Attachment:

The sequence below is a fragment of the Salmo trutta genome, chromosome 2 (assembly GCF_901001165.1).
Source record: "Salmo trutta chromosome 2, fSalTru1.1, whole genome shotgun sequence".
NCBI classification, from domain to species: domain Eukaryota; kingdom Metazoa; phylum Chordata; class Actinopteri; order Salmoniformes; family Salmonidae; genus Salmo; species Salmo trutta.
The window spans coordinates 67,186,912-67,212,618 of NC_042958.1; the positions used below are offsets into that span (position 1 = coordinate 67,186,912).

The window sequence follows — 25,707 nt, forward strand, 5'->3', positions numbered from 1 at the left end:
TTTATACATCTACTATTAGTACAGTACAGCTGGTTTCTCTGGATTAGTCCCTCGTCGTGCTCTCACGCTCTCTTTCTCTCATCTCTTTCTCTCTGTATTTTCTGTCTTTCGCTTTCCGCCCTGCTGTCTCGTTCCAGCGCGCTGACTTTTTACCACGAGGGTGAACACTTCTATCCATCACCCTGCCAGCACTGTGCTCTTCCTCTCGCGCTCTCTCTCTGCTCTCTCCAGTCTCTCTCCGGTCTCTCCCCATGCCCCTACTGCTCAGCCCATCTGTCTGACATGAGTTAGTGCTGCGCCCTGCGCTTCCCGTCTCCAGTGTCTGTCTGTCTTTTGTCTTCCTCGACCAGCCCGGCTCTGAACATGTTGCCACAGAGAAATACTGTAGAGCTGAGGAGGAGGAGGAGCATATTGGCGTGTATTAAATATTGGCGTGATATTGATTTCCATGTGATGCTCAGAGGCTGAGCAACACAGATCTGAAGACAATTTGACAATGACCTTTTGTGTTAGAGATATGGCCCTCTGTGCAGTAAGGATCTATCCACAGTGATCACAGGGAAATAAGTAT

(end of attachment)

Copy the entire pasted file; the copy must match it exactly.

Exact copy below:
The sequence below is a fragment of the Salmo trutta genome, chromosome 2 (assembly GCF_901001165.1).
Source record: "Salmo trutta chromosome 2, fSalTru1.1, whole genome shotgun sequence".
NCBI classification, from domain to species: domain Eukaryota; kingdom Metazoa; phylum Chordata; class Actinopteri; order Salmoniformes; family Salmonidae; genus Salmo; species Salmo trutta.
The window spans coordinates 67,186,912-67,212,618 of NC_042958.1; the positions used below are offsets into that span (position 1 = coordinate 67,186,912).

The window sequence follows — 25,707 nt, forward strand, 5'->3', positions numbered from 1 at the left end:
TTTATACATCTACTATTAGTACAGTACAGCTGGTTTCTCTGGATTAGTCCCTCGTCGTGCTCTCACGCTCTCTTTCTCTCATCTCTTTCTCTCTGTATTTTCTGTCTTTCGCTTTCCGCCCTGCTGTCTCGTTCCAGCGCGCTGACTTTTTACCACGAGGGTGAACACTTCTATCCATCACCCTGCCAGCACTGTGCTCTTCCTCTCGCGCTCTCTCTCTGCTCTCTCCAGTCTCTCTCCGGTCTCTCCCCATGCCCCTACTGCTCAGCCCATCTGTCTGACATGAGTTAGTGCTGCGCCCTGCGCTTCCCGTCTCCAGTGTCTGTCTGTCTTTTGTCTTCCTCGACCAGCCCGGCTCTGAACATGTTGCCACAGAGAAATACTGTAGAGCTGAGGAGGAGGAGGAGCATATTGGCGTGTATTAAATATTGGCGTGATATTGATTTCCATGTGATGCTCAGAGGCTGAGCAACACAGATCTGAAGACAATTTGACAATGACCTTTTGTGTTAGAGATATGGCCCTCTGTGCAGTAAGGATCTATCCACAGTGATCACAGGGAAATAAGTAT